Points of convergence: redefining the place of arrival in Johannesburg
Mazzoni, Stefan Antonio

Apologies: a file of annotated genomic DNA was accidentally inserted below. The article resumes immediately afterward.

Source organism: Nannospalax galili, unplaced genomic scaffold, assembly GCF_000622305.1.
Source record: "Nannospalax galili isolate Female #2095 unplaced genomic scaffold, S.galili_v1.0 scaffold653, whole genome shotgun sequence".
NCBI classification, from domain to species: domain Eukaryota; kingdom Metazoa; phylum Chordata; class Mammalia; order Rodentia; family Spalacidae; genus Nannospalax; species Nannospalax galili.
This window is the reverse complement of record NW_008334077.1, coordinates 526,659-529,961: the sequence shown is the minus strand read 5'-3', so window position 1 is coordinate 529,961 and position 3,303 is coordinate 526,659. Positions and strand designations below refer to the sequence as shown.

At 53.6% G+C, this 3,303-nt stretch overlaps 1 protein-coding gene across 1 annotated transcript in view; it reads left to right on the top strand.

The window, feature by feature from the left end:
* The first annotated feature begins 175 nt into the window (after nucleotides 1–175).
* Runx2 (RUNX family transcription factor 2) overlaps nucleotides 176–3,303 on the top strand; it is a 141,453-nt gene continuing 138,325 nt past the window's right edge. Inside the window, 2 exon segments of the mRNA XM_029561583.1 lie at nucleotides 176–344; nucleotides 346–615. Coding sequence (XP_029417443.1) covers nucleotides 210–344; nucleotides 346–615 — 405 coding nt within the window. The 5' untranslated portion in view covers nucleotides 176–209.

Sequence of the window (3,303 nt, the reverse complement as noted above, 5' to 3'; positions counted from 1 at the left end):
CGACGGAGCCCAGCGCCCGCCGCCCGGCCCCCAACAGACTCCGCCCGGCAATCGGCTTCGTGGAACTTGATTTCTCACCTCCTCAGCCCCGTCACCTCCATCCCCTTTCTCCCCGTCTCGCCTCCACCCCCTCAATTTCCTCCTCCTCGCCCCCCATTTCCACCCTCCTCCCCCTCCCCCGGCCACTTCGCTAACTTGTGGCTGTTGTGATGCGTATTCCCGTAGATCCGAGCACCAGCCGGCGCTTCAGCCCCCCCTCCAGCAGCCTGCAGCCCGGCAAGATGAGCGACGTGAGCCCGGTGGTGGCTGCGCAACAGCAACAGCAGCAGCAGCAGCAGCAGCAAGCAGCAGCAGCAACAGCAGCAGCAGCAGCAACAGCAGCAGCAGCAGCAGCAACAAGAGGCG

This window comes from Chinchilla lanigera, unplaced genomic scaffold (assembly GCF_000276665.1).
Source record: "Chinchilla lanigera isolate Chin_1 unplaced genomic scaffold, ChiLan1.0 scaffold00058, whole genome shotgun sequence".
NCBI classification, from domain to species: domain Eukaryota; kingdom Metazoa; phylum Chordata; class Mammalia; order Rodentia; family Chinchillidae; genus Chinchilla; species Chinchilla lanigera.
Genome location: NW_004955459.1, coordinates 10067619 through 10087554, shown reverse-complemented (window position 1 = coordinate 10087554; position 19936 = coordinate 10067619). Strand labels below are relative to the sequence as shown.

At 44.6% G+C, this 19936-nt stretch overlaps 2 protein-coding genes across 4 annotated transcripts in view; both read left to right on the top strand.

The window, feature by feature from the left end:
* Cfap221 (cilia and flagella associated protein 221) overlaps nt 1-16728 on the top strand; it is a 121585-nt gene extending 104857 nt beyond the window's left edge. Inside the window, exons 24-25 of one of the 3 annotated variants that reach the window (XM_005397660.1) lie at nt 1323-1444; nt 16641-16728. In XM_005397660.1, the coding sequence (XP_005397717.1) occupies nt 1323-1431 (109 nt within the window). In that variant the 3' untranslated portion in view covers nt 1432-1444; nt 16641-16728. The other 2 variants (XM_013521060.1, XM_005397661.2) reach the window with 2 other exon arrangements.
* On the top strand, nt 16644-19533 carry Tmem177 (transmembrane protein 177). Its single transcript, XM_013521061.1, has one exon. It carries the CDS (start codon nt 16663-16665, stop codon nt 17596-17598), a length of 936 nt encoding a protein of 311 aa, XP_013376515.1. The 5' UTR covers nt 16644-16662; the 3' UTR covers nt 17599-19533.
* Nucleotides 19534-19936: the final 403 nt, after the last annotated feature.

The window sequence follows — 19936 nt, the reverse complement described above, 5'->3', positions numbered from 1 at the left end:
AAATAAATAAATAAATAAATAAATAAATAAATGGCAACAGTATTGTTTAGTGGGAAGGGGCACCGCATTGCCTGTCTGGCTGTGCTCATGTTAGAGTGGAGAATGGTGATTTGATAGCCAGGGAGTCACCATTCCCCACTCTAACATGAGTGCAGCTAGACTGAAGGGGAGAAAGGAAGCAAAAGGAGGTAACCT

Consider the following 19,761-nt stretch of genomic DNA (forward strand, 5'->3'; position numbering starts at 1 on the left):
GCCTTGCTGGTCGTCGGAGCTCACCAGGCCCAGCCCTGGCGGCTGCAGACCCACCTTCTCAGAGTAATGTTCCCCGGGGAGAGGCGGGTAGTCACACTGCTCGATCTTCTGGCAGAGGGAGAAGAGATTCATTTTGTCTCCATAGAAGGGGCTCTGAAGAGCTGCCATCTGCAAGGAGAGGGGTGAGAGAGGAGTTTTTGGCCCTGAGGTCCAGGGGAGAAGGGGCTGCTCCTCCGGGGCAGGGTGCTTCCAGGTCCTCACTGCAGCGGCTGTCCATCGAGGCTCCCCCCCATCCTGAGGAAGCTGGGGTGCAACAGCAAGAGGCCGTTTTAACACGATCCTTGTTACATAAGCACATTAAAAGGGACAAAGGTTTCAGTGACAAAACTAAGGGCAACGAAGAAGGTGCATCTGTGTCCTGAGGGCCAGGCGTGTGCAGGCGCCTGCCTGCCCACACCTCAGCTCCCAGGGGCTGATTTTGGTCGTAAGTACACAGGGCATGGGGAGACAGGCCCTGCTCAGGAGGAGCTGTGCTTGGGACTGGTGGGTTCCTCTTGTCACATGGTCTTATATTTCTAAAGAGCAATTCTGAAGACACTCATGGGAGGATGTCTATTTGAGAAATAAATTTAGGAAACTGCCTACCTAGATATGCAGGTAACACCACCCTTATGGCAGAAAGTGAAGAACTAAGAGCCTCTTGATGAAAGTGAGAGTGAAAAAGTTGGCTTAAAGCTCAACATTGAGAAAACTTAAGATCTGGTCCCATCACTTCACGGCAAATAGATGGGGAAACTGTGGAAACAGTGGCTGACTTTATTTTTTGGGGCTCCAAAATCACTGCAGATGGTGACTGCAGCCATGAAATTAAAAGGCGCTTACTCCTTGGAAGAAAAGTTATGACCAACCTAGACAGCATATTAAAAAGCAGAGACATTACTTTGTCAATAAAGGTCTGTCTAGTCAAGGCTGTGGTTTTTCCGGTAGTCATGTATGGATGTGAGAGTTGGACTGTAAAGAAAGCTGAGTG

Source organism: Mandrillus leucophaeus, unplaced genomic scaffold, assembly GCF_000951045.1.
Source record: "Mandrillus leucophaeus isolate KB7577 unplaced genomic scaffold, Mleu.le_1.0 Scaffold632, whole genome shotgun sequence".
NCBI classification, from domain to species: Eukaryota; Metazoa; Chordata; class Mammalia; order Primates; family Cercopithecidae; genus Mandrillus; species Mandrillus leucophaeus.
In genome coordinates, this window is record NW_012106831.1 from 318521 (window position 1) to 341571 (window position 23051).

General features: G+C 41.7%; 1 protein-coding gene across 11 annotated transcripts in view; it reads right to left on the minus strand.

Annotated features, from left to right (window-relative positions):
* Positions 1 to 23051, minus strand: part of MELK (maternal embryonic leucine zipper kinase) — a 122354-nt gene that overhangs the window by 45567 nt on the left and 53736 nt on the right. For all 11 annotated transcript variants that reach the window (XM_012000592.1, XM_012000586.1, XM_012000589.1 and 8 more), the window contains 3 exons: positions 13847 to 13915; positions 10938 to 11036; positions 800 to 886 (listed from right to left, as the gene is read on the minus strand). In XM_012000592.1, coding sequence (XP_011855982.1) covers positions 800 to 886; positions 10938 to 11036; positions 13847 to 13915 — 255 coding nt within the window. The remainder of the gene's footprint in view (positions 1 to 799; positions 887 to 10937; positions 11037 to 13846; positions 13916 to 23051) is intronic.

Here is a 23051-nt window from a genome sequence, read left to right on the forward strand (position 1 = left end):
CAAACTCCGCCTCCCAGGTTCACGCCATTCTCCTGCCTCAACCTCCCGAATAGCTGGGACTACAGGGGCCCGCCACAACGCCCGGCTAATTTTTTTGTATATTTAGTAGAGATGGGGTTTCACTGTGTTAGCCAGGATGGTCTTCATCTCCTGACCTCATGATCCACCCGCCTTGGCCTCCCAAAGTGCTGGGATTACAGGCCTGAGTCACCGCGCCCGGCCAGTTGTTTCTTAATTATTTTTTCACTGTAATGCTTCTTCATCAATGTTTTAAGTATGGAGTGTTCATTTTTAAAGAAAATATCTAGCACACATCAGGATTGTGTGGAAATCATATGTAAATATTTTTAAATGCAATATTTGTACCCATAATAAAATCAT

The ideology of hospitality, symbolic of travel in a world filled with experiences is sought by us all. The notion of exploration as a result of our curiosity is deeply embedded in our makeup. A profound understanding of the world is one of our greatest endeavours as it is routed in the conception of cognitive thought. We are wired to settle in the most habitable parts of the planet and even then we feel the urge for discovery, we do this in the form of travel. From my own encounters as a young boy, nothing expresses this narrative better than the exhilaration and excitement I felt then I arrived in a new city. My experiences by their very nature were formulated from a multitude of sensory indulgences which were unfamiliar but most intriguing. Drawing comparison came naturally as the mind’s way of evaluating the surroundings and juxtaposing them with those of my home. This analogy was the core principle to interpreting foreign spaces and devising conclusive outlooks. During the time that one absorbs any foreign way of life, the hotel takes care of the traveler's basic needs and contributes significantly to the overall experience, lending to the enjoyment and relaxation of travel both of which are key components. The city itself encapsulates the principals of hospitality as it fundamentally offers the traveler, visitor and the local inhabitant, sustenance, safety, and shelter, essentials that are expected and in place from our early social development. These elements are the most basic necessities to sustain survival and are readily available in any city. In the past, cities were fortified against aggressors by defensive walls which enclosed the city and which apart from their utilitarian function, symbolized the status and sovereignty of the citizens and the grandeur of the city. The entrance to the city was through a befitting imposing gate which demarcated the place of arrival and entry and added to the city's standing. With the progression of time and the advent of rail travel, the city's railway station defined a place of arrival and was often among the grandest structures, designed to impress and declaring lavish opulence and wealth. This thesis investigates the possibilities of creating a place of arrival in Johannesburg both symbolically and factually. Our metropolis, known as the provincial capital of the Gauteng Province, has, due to its rapid expansion in its relatively short life, no recognizable place of arrival. The introduction of the Gautrain Station in the immediate vicinity of Park Station presented an opportunity to link the station to a hotel and creating a pedestrian throughway from the station that passes through the hotel and into the city. The passage way traverses an impressive square with features designed to create an ennobling introduction to the city. The design realizes all the criteria of arrival into the city. It combines the railway station which is the mode of travel, the squares form the introduction to the city, the symbolic entrance is the opening through the hotel building, the hotel structure acts as the city wall and the hotel is the traveler's destination offering all the comforts and sustenance. All this serves to create the right ambiance to encourage tourists to remain in the city rather than proceed elsewhere in the area. Johannesburg is unique and is irreplaceable, it has suffered abandonment and neglect but was once much loved and cherished, it is part of our identity, ours to regain and treasure and deserves a noteworthy place of arrival.